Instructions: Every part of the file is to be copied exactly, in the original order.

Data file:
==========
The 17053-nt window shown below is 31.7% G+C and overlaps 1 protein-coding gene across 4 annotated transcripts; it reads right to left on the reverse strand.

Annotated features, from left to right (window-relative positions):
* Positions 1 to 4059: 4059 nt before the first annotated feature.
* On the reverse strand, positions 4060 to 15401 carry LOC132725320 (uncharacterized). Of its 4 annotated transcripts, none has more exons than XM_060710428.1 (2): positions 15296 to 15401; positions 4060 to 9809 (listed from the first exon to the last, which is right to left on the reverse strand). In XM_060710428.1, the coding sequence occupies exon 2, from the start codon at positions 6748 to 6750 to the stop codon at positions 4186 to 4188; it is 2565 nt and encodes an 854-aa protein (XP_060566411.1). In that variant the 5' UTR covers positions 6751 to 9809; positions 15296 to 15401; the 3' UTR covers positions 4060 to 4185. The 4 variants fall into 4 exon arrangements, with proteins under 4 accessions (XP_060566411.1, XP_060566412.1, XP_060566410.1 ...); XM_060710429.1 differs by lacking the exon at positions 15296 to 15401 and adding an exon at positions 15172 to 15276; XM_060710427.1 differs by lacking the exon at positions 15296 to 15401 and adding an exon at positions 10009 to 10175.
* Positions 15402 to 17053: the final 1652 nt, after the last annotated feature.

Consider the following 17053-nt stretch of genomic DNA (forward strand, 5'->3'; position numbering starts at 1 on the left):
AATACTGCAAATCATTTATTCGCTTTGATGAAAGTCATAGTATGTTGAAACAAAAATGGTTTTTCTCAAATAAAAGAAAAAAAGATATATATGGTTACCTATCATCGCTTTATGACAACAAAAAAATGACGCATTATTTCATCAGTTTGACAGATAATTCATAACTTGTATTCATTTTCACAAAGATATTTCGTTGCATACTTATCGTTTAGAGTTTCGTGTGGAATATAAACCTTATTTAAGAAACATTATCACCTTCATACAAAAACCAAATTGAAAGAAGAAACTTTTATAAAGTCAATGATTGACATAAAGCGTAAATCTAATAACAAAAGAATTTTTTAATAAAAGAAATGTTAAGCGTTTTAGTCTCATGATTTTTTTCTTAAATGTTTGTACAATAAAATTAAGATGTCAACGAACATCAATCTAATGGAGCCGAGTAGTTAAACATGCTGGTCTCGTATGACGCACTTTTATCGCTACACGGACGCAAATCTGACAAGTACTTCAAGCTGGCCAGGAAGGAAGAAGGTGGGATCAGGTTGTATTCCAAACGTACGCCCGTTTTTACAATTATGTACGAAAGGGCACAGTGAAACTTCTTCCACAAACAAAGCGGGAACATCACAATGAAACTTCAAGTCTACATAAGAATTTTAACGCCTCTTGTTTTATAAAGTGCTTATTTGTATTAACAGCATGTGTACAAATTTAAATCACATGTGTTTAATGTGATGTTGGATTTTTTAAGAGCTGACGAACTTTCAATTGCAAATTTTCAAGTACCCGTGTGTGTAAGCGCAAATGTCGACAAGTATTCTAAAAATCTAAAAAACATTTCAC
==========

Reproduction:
The 17053-nt window shown below is 31.7% G+C and overlaps 1 protein-coding gene across 4 annotated transcripts; it reads right to left on the reverse strand.

Annotated features, from left to right (window-relative positions):
* Positions 1 to 4059: 4059 nt before the first annotated feature.
* On the reverse strand, positions 4060 to 15401 carry LOC132725320 (uncharacterized). Of its 4 annotated transcripts, none has more exons than XM_060710428.1 (2): positions 15296 to 15401; positions 4060 to 9809 (listed from the first exon to the last, which is right to left on the reverse strand). In XM_060710428.1, the coding sequence occupies exon 2, from the start codon at positions 6748 to 6750 to the stop codon at positions 4186 to 4188; it is 2565 nt and encodes an 854-aa protein (XP_060566411.1). In that variant the 5' UTR covers positions 6751 to 9809; positions 15296 to 15401; the 3' UTR covers positions 4060 to 4185. The 4 variants fall into 4 exon arrangements, with proteins under 4 accessions (XP_060566411.1, XP_060566412.1, XP_060566410.1 ...); XM_060710429.1 differs by lacking the exon at positions 15296 to 15401 and adding an exon at positions 15172 to 15276; XM_060710427.1 differs by lacking the exon at positions 15296 to 15401 and adding an exon at positions 10009 to 10175.
* Positions 15402 to 17053: the final 1652 nt, after the last annotated feature.

Consider the following 17053-nt stretch of genomic DNA (forward strand, 5'->3'; position numbering starts at 1 on the left):
AATACTGCAAATCATTTATTCGCTTTGATGAAAGTCATAGTATGTTGAAACAAAAATGGTTTTTCTCAAATAAAAGAAAAAAAGATATATATGGTTACCTATCATCGCTTTATGACAACAAAAAAATGACGCATTATTTCATCAGTTTGACAGATAATTCATAACTTGTATTCATTTTCACAAAGATATTTCGTTGCATACTTATCGTTTAGAGTTTCGTGTGGAATATAAACCTTATTTAAGAAACATTATCACCTTCATACAAAAACCAAATTGAAAGAAGAAACTTTTATAAAGTCAATGATTGACATAAAGCGTAAATCTAATAACAAAAGAATTTTTTAATAAAAGAAATGTTAAGCGTTTTAGTCTCATGATTTTTTTCTTAAATGTTTGTACAATAAAATTAAGATGTCAACGAACATCAATCTAATGGAGCCGAGTAGTTAAACATGCTGGTCTCGTATGACGCACTTTTATCGCTACACGGACGCAAATCTGACAAGTACTTCAAGCTGGCCAGGAAGGAAGAAGGTGGGATCAGGTTGTATTCCAAACGTACGCCCGTTTTTACAATTATGTACGAAAGGGCACAGTGAAACTTCTTCCACAAACAAAGCGGGAACATCACAATGAAACTTCAAGTCTACATAAGAATTTTAACGCCTCTTGTTTTATAAAGTGCTTATTTGTATTAACAGCATGTGTACAAATTTAAATCACATGTGTTTAATGTGATGTTGGATTTTTTAAGAGCTGACGAACTTTCAATTGCAAATTTTCAAGTACCCGTGTGTGTAAGCGCAAATGTCGACAAGTATTCTAAAAATCTAAAAAACATTTCAC